5. The fourth quarter of mid-term election years is almost always favorable for stocks. The market’s reaction to mid-term elections, as uncertainty fades, has almost always been positive, with fourth quarter gains averaging 8% in mid-term election years. So far, the stock market performance in 2010 has tracked the typical pattern for U.S. stocks in mid-term election years, albeit with a bit more than the usual volatility.
6. If history is any guide, the disappointingly soft economic data over the past few months may soon begin to firm. Looking back over the past 60 years, about one year after the start of every recovery a soft spot emerges. Some closely watched indicators of growth are likely to be near the bottom of their typical soft spot-driven decline and poised for a rebound. As the data begins to firm later this year, the typical pattern of recovery may continue to unfold as it did in the post-recession recovery years of 2003 and 2004 when a late year rally in 2004 resulted in gains for the year.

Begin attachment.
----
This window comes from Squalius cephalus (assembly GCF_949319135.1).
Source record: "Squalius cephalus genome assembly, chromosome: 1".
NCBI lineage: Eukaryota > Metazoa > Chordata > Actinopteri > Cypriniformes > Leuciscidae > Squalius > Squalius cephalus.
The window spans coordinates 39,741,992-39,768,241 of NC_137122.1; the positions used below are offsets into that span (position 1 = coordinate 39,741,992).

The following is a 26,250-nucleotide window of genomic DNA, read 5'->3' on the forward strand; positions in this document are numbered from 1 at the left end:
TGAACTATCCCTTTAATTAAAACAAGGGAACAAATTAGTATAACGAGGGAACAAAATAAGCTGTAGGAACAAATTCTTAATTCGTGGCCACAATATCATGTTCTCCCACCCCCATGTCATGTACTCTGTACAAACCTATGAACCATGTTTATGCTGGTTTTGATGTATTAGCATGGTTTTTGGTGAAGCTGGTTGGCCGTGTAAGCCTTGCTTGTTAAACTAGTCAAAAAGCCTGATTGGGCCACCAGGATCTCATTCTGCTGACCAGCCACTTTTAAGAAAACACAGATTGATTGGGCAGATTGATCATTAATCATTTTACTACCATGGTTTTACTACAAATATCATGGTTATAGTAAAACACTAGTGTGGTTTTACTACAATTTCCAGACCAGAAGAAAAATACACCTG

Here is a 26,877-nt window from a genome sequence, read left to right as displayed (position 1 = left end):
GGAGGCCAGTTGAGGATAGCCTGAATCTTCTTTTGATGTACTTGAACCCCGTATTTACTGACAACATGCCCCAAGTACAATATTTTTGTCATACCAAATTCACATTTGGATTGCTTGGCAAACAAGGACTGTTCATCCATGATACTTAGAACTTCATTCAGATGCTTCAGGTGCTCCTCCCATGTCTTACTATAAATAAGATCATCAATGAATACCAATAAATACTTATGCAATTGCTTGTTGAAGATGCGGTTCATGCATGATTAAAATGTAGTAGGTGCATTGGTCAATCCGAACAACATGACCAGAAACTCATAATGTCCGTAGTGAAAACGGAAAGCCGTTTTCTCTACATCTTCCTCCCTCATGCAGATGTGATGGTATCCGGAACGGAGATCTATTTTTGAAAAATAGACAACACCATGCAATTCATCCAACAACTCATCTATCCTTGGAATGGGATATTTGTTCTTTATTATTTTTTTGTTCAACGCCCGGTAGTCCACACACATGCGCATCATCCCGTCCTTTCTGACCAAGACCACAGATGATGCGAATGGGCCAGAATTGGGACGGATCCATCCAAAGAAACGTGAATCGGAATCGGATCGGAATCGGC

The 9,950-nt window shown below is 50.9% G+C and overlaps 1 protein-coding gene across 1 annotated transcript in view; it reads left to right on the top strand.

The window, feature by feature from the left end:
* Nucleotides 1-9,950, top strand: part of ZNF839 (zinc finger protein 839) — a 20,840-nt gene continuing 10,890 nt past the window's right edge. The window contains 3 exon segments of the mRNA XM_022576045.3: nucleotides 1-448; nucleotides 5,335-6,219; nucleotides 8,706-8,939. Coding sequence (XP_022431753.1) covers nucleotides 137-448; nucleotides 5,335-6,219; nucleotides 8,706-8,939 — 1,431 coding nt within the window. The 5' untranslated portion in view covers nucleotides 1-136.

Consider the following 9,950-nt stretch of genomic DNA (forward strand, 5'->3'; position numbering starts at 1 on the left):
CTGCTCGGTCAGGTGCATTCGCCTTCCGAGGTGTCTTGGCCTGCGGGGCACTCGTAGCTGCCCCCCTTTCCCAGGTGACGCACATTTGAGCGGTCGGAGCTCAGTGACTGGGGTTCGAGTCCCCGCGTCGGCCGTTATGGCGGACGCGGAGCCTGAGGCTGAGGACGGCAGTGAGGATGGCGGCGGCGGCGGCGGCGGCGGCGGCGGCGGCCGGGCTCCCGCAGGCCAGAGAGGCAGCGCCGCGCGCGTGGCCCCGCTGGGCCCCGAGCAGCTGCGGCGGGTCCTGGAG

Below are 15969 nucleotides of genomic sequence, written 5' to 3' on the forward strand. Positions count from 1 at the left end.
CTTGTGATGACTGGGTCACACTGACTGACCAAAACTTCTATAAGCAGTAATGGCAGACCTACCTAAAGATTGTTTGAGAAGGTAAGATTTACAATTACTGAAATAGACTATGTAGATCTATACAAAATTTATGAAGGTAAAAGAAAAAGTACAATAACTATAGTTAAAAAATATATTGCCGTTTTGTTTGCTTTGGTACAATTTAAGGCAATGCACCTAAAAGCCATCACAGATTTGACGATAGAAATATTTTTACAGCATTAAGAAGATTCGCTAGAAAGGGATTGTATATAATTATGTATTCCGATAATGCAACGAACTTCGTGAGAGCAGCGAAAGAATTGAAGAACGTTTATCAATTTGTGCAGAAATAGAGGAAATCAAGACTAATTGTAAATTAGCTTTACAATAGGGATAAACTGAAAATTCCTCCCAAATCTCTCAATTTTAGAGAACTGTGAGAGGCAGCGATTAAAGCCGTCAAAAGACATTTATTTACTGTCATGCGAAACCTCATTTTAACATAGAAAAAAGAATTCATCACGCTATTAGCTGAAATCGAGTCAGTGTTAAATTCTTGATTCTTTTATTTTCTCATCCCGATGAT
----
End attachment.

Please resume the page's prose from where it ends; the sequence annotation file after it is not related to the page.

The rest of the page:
Unfortunately, all of these potential catalysts are a month or more away while the economic data continues to disappoint.
The volatility that has defined this year is likely to continue with ongoing losses to be recouped by a late-year rally. In the meantime, we continue to find yield-producing investments attractive.